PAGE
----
I have an ASP.Net application which runs fine on my local development machine.

When I run this application online, it shows the following error

Format of the initialization string does not conform to specification starting at index 0

  • 1
    You probably make a bad sql call/connection. If you google it blogs.msdn.com/b/jongallant/archive/2009/05/02/… – Aristos Nov 23 '11 at 13:41
  • The most voted answer at stackoverflow.com/questions/9040266/… seems to be more accurate than the most voted one here: although the connection string you use in development may work, publishing needs to provide a different connection string appropriate for production, and this can fail. E.g. the person that asked that question found the connection to be "$(ReplacableToken_mcn-Web.config Connection String_0)," which indicates the replacement that should have happened as part of publish didn't happen. – divega Apr 5 '17 at 17:49

19 Answers 19


Check your connection string. If you need help with it check Connection Strings, which has a list of commonly used ones.

Commonly used Connection Strings:

SQL Server 2012

Standard Security

Server=myServerAddress;Database=myDataBase;User Id=myUsername;Password=myPassword;

Trusted Connection


Connection to a SQL Server instance

The server/instance name syntax used in the server option is the same for all SQL Server connection strings.

Server=myServerName\myInstanceName;Database=myDataBase;User Id=myUsername;

SQL Server 2005

Standard Security

Server=myServerAddress;Database=myDataBase;User Id=myUsername;Password=myPassword;

Trusted Connection


Connection to a SQL Server instance

The server/instance name syntax used in the server option is the same for all SQL Server connection strings.

Server=myServerName\myInstanceName;Database=myDataBase;User Id=myUsername;Password=myPassword;




Specifying TCP port



Using TNS

Data Source=TORCL;User Id=myUsername;Password=myPassword;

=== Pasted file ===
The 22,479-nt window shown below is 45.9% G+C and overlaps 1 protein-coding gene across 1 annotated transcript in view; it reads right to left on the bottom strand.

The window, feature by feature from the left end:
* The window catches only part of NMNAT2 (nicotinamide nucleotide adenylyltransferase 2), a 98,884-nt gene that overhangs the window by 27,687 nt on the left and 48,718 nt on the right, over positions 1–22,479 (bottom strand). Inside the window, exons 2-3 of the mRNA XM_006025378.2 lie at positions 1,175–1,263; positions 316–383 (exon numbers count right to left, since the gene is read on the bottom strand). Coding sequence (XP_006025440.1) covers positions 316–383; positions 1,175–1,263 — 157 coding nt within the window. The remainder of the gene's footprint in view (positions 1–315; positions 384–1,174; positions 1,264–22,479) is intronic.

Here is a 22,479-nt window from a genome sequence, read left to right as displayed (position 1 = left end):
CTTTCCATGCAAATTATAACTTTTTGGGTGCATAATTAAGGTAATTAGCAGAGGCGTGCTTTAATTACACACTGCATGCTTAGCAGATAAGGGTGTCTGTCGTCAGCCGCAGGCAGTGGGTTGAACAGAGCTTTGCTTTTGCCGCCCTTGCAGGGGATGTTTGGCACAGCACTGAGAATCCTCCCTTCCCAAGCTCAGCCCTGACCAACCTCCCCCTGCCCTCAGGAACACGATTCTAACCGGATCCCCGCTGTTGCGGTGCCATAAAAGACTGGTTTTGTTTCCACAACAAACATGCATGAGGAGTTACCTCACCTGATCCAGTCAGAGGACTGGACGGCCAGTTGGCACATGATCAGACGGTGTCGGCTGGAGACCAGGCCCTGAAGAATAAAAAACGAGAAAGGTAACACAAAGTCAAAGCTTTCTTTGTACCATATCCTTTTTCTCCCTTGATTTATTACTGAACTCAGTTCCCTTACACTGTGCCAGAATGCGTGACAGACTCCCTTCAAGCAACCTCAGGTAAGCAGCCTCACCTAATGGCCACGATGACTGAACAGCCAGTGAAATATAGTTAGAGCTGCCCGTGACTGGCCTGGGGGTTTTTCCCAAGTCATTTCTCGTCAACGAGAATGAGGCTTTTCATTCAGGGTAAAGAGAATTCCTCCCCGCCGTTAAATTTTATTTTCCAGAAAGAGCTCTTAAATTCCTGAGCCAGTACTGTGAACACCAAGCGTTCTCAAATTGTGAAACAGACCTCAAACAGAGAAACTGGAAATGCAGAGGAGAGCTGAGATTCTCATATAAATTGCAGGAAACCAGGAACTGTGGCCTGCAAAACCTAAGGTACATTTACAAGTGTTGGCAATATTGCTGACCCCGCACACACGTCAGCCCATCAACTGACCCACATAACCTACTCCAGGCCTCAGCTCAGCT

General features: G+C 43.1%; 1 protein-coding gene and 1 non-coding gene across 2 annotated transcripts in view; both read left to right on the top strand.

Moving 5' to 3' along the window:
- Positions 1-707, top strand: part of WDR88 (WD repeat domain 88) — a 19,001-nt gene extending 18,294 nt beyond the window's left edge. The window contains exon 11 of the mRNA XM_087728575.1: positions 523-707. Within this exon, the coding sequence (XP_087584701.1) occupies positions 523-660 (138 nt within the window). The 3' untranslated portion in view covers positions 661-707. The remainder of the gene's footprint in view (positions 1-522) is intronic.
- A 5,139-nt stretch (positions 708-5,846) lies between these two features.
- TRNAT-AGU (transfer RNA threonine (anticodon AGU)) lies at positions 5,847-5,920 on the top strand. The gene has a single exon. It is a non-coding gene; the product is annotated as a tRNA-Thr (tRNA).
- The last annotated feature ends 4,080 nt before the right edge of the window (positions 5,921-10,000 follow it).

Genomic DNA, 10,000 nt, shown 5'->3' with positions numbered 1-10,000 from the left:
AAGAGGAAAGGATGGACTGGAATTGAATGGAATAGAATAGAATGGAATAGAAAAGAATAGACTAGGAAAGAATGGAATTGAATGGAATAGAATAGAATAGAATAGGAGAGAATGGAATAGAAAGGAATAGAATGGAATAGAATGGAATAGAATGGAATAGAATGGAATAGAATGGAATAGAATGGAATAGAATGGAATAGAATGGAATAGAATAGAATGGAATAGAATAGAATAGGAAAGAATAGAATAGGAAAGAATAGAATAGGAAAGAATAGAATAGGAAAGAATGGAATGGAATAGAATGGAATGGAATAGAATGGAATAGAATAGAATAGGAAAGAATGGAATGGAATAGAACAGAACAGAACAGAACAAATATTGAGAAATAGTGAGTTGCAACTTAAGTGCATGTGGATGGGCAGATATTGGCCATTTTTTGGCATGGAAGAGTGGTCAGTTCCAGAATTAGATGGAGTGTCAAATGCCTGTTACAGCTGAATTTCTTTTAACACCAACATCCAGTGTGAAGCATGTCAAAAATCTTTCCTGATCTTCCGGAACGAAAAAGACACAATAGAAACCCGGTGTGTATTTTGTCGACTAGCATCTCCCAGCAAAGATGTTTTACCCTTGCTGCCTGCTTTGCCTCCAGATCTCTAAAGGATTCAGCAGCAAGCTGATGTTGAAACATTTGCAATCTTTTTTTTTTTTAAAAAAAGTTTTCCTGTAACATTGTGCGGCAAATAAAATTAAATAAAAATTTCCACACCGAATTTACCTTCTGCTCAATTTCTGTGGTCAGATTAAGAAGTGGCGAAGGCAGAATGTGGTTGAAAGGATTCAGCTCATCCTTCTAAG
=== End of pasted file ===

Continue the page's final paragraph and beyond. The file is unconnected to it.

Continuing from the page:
Using integrated security

Data Source=TORCL;Integrated Security=SSPI;

Using ODP.NET without tnsnames.ora

  • 8
    My problem is not related for wrong ConnectionString. I am able to connect from my developer machine to production db and use it. When I deploy same settings I am getting this error. Do you have idea what could go wrong? Thanks – Denis Besic Jun 24 '13 at 20:22
  • 3
    There could be many things going on Denis. First, is your server and your dev machine in the same network? What kind of login are you using? Are you using any kind of proxy, are you behind a firewall in the prod server? Are getting into any VPN? – Hanlet Escaño Jun 24 '13 at 20:40
  • 2
    I am not sure who is responsible, is it Visual Studio, Tool for Web Deployment or hosting smarterasp.net. When application was deployed something changed my connectionstring. I accessed directly to web.config and manually update it and it works. Thanks for your time with +1 ;) – Denis Besic Jun 24 '13 at 21:08
  • It's not working, I have tried to put the correct connection string. – user6789930 Sep 12 '17 at 9:38
  • Can any one see this question? stackoverflow.com/questions/46167682/… – user6789930 Sep 12 '17 at 9:39

This might help someone.. My password contained a semicolon so was facing this issue.So added the password in quotes. It was really a silly mistake.

I changed the following :

<add name="db" connectionString="server=local;database=dbanme;user id=dbuser;password=pass;word" providerName="System.Data.SqlClient" />


<add name="db" connectionString="server=local;database=dbanme;user id=dbuser;password='pass;word'" providerName="System.Data.SqlClient" />

Set the project containing your DbContext class as the startup project.

I was getting this error while calling enable-migrations. Even if in the Package Manager Console I selected the right Default project, it was still looking at the web.config file of that startup project, where the connection string wasn't present.

  • 4
    +1. I think the starting project should be the project that contains the connection string. This was my problem. Thanks for your suggestion of Startup project. – Tchaps Jul 24 '16 at 9:32

Make sure that your connection string is in this format:

server=FOOSERVER;database=BLAH_DB;pooling=false;Connect Timeout=60;Integrated Security=SSPI;

If your string is missing the server tag then the method would return back with this error.


Check your connection string like I forget to add services.AddDbContext<dbsContext>(options => options.UseSqlServer("Default"));

It causes the error and here when I add Configuration.GetConnectionString, then it solves the issue

like now the connection is:

services.AddDbContext<dbsContext>(options => options.UseSqlServer(Configuration.GetConnectionString("Default")));

works fine (This problem is solved for .net core)


Referencing the full sp path resolved this issue for me:

var command = new SqlCommand("DatabaseName.dbo.StoredProcedureName", conn)

I had the same problem. Locally the site ran fine, but on azure it would fail with the message above.

turns out the problem was setting the connectionstring in the ctor, like this:

    public DatabaseContext() 
        Database.Connection.ConnectionString = ConfigurationManager.ConnectionStrings["db"].ConnectionString;

Does NOT work, this will: